A little birdy gave me a copy of the materials Hindu American Foundation is using to lobby U.S. Congresspeople. Lobbying is a process involving visiting with policymakers that groups like corporations and non-profits use to push their agendas on the American government. HAF is a ‘soft’ right Hindu nationalist organization that uses human rights rhetoric. Critics argue that HAF is linked to militant Hindutva organizations in India such as the RSS by forming an arm of the sangh parivar, or, family, of groups.
As you will see in the materials, there are some surprises (jointly lobbying for religious worker visas with Council on American-Islamic Relations, among others) and some of the old, familiar Hindutva rhetoric (“India first faced Islamist violence, dating as far back as the 8th century, to the time of the Mughal invasions…”)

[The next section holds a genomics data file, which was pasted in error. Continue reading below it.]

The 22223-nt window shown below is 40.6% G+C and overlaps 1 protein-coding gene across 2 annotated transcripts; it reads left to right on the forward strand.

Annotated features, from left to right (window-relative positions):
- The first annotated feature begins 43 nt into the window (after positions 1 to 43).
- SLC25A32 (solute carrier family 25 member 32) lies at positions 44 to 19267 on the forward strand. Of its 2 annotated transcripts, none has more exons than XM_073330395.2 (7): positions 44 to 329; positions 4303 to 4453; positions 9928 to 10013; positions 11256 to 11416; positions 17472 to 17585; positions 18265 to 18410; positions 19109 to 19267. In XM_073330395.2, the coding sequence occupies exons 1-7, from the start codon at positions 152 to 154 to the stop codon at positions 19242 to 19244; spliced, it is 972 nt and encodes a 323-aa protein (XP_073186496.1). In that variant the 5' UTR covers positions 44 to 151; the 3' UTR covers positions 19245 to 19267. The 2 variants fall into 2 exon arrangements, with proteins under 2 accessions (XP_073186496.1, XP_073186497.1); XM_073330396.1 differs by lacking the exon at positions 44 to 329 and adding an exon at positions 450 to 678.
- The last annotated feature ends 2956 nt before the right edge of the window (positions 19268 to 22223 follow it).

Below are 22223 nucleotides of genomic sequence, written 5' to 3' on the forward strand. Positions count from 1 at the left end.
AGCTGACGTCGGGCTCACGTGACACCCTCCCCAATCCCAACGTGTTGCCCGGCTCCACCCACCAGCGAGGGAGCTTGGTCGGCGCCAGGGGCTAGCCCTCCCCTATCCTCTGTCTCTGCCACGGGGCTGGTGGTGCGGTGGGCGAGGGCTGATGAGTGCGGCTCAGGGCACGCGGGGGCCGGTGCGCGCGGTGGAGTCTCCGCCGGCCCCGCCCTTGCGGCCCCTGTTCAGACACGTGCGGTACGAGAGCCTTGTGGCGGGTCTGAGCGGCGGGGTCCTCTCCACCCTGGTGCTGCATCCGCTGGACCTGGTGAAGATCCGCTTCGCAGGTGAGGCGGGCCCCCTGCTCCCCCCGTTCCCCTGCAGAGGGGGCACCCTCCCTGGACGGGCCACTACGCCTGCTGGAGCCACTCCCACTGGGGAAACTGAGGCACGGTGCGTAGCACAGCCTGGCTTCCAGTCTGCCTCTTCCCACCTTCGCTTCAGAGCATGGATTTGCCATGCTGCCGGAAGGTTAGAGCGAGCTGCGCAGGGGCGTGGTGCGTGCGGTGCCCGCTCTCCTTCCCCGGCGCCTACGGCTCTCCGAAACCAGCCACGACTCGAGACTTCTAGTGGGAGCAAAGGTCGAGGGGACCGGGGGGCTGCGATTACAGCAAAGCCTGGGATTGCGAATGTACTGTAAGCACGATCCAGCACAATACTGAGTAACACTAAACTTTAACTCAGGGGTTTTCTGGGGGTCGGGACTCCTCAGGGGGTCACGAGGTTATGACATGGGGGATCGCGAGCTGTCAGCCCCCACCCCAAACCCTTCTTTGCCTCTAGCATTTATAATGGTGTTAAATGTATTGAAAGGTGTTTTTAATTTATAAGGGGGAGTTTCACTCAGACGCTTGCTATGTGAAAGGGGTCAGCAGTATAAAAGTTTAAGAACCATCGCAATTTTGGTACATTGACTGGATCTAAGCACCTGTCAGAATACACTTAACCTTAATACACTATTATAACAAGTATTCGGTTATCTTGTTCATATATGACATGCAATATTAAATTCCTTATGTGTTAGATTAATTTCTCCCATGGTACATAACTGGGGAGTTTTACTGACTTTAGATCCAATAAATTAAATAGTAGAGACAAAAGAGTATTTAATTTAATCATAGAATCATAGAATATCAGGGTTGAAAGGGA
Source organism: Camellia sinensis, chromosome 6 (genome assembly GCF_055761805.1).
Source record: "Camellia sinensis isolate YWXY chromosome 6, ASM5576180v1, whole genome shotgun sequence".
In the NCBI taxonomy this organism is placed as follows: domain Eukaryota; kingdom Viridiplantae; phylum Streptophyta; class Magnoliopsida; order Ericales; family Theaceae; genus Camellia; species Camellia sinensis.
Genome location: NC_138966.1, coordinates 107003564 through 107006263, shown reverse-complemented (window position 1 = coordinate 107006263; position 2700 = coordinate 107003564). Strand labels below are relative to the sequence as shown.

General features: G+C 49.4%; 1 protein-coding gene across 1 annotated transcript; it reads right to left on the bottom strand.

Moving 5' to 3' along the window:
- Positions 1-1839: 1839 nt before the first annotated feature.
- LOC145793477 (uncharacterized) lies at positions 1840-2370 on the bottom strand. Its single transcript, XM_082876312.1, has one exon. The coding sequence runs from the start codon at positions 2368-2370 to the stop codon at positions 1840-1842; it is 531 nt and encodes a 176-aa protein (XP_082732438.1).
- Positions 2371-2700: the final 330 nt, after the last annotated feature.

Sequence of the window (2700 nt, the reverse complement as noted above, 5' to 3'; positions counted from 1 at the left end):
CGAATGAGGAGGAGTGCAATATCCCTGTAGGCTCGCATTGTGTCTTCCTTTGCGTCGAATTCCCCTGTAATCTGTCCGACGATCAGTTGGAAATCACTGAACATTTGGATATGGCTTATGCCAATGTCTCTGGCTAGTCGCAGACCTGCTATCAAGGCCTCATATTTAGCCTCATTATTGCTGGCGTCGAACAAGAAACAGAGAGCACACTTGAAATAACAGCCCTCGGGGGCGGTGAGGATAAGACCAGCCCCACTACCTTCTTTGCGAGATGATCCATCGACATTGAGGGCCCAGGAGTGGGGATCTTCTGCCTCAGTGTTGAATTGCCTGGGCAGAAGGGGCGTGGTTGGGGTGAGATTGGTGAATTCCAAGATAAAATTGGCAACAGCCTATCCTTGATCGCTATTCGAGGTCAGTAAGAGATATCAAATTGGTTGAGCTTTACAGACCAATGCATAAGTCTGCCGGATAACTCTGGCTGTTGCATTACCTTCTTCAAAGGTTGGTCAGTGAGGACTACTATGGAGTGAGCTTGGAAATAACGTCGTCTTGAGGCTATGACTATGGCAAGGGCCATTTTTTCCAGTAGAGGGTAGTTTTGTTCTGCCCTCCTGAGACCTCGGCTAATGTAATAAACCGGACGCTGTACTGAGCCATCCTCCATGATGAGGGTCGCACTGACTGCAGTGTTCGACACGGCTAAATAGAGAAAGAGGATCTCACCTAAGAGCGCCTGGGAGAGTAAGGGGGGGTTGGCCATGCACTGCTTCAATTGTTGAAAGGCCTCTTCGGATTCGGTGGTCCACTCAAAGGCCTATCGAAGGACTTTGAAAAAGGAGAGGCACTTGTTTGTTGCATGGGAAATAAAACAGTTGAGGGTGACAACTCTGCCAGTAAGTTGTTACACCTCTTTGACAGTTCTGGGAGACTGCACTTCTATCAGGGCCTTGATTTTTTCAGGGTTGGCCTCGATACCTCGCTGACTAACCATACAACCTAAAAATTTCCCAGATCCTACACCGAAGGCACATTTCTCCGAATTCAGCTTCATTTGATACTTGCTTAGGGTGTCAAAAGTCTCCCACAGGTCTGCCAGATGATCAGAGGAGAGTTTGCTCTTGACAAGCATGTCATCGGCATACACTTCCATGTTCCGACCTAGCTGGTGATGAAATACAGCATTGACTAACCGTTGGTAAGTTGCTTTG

A quick and dirty assessment: the rhetoric is often fine and might work perfectly well to inform an American congressperson of, say, the most salient points of anti-minority violence in Bangladesh; at the same time, the materials are one of several ways that the slanted agenda and
ideas the intellectual framework of virulent sangh organizations can make their way into American policymakers’ minds. Why, after all, does one need to lobby U.S. Congresspeople on the alleged need for a uniform civil code in India or defend Narendra Modi against claims that he was involved in religious pogroms? The answer is that one doesn’t need to. So why is HAF doing it, if all it cares about are human rights of Hindus?
Bonus: a list of donors to the HAF is included on the last page of their newsletter, including someone with the same name as Obama appointee Sonal Shah, whose nomination was controversial in South Asian progressive circles exactly because of alleged ties to Hindu right organizations.